A few weeks ago, the San Diego Zoo’s Conservation Education team kicked off their annual, week-long Wild CSI Summer Camp for San Diego middle school students. As I mentioned in my previous blog, Panda Lab for Students, I have been working with the conservation education group to help create a fun and exciting giant panda module that will teach the kids about conservation science and about the multidisciplinary approach we use to conduct our panda research here at the San Diego Zoo. Here’s what we did:
On day one of the camp, the group, consisting of 22 students, began with a tour of our state-of-the-art Beckman Center for Conservation Research, which included an overview of the various types of research we are currently conducting here at the Wild Animal Park, the Zoo and in field projects all over the world. Once back in the Conservation Education Laboratory, housed in the Beckman Center, the kids heard a brief lecture about giant pandas. They learned about the pandas’ current conservation status, the threats to their survival, and the research the Zoo is conducting to better understand this elusive species. Next they spent some time learning about operant conditioning, a process of behavior modification in which the likelihood of a specific behavior is increased or decreased through positive reinforcement.
At the San Diego Zoo, our panda keepers use operant conditioning to train the pandas to display a wide range of natural (no juggling pandas here) behaviors when requested. Some examples include training the panda to open its mouth on command so that the veterinarians can take a look at the teeth, or training the panda to lie down and remain still so veterinarians can conduct an ultrasound. Both of these types of procedures would typically require that the animal be medically sedated; however, through the use of operant conditioning training, it is no longer necessary to subject the animal to the inherent risks of anesthesia. The veterinarians can gather valuable information about the pandas’ dental health or reproductive condition in a safe, stress-free manner. It’s amazing what you can accomplish with a clicker and some apple slices (oh, and a very talented keeper!).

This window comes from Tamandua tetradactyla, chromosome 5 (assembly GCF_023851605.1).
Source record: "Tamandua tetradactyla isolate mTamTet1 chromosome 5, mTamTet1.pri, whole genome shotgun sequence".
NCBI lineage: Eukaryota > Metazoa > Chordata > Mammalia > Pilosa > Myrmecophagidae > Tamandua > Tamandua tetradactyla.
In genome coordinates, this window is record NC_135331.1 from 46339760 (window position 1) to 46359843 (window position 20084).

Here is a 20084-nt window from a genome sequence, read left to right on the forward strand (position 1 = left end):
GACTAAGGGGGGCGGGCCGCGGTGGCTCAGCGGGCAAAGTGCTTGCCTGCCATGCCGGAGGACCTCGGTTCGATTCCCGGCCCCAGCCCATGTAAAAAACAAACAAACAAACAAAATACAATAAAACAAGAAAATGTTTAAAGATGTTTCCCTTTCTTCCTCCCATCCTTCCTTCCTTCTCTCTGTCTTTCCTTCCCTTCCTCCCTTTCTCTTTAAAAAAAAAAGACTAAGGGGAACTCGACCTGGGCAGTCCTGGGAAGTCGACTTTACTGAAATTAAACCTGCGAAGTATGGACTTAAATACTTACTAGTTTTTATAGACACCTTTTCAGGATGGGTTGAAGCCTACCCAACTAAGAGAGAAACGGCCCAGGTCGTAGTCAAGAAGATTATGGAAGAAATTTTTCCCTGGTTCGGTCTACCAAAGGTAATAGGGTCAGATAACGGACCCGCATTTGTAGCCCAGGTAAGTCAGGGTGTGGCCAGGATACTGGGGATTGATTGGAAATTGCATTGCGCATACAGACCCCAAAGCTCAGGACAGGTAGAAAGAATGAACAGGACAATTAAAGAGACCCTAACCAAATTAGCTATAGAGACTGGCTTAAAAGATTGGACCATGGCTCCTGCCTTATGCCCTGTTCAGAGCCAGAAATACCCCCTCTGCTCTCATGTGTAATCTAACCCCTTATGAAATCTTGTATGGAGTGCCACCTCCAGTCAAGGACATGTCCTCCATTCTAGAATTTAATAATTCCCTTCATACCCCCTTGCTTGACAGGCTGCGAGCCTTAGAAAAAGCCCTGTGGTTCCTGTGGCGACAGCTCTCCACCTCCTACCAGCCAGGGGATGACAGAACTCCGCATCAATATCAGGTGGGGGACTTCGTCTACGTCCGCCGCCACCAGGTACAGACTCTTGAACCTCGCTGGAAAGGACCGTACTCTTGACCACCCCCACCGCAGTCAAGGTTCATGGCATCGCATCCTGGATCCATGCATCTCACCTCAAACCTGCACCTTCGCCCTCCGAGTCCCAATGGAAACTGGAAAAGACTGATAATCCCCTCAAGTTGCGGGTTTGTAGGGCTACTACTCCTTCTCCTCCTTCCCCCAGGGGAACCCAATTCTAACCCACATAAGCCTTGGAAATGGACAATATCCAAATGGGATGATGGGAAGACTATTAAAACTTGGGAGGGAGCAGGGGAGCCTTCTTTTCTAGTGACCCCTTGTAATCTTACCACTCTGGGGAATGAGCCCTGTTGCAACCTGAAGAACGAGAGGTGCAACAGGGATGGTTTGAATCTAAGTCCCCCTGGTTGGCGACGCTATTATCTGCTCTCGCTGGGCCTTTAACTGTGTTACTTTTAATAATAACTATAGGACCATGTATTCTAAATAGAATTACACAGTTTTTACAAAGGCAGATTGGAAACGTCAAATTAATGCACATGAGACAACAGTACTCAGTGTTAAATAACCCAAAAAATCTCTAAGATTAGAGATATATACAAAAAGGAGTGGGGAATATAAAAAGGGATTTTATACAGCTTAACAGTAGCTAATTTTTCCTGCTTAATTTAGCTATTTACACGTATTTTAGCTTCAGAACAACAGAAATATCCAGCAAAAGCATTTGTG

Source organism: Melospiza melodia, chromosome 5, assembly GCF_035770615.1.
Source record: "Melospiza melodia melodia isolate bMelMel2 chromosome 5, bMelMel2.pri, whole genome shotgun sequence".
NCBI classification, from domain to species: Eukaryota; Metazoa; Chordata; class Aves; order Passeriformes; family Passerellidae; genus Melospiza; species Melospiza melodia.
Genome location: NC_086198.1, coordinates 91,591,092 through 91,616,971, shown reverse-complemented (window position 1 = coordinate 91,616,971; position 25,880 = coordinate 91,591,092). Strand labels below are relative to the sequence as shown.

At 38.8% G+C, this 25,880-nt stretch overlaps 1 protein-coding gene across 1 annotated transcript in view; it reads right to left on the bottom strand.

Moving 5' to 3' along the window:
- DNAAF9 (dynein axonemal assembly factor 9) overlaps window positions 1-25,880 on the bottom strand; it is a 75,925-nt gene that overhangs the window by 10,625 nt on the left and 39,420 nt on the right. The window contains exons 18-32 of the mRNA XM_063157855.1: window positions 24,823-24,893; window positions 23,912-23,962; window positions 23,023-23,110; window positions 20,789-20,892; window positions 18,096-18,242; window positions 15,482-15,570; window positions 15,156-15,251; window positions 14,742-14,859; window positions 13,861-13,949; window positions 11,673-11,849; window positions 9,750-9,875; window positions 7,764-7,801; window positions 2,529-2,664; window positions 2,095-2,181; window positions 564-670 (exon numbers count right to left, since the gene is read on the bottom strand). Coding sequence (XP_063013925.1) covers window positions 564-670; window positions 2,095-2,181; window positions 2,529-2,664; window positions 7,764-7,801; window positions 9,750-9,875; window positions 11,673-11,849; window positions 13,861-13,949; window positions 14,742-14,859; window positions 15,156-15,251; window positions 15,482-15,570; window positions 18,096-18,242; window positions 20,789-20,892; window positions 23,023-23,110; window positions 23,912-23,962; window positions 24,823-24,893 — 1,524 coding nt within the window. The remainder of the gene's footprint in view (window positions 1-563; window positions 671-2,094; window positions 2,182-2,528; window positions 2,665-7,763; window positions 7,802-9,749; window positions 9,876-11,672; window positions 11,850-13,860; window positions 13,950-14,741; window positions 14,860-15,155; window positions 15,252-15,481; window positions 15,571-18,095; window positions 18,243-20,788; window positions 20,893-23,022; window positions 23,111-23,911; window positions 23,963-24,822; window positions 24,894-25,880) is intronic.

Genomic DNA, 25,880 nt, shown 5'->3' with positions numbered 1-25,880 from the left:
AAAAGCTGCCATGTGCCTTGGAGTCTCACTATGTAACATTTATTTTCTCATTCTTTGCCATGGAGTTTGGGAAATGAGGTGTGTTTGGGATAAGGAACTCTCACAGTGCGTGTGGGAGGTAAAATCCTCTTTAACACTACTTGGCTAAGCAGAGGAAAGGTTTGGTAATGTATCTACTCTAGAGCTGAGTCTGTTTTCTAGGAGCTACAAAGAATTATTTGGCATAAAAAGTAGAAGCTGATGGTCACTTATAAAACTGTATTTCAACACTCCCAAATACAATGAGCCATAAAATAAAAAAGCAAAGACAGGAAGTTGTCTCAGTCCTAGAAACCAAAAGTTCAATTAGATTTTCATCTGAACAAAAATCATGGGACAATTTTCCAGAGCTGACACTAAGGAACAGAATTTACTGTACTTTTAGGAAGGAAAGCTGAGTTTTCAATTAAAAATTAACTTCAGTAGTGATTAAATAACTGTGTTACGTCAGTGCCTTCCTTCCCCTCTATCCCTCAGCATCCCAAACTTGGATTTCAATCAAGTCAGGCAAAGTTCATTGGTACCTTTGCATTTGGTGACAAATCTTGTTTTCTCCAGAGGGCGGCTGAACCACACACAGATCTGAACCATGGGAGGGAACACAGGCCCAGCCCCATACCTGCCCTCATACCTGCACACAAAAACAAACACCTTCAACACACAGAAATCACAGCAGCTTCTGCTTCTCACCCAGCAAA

The students in our summer camp got to participate in their own operant conditioning activity. They paired up in teams of two and, using a clicker and some candy as the reward, tried their hand at modifying their partner’s behavior. It was a fun, hands-on way for the kids to learn about behavior training and to understand the importance and effective role that it plays in a conservation-breeding program such as ours.Tuesday
On day two of our Wild CSI Summer Camp, the students learned about bioacoustics, the cross-disciplinary science that combines biology and acoustics. The Giant Panda Research Unit is currently conducting hearing studies with our giant pandas that utilize bioacoustics analysis to help better understand the pandas’ hearing sensitivities. (Read about it in the blog Su Lin: Hitting the High Notes). This is very important because vocalizations play such a vital role during panda breeding season. They live in a very dense forest habitat, and it’s imperative that they communicate in order to find one another during their short breeding season. The students got to listen to some recordings of giant panda vocalizations collected both here at the Zoo and in China and then had fun quizzing each other on their acoustic capabilities.
To test their own bioacoustics skills, the students headed out to the Wild Animal Park with their recording equipment to collect different animal sounds throughout the Park. As you can imagine, there were all kinds of amazing vocalizations and sounds to record: gibbons and lorikeets, African elephants and shoebill storks. Once back in the Education Lab, they listened and analyzed their recordings to get a feel for what it would be like to be a real bioacoustician!
Check back soon for Wild CSI: Pandas, Part 2
Pamela Crowe is a research technician for the San Diego Zoo Institute for Conservation Research.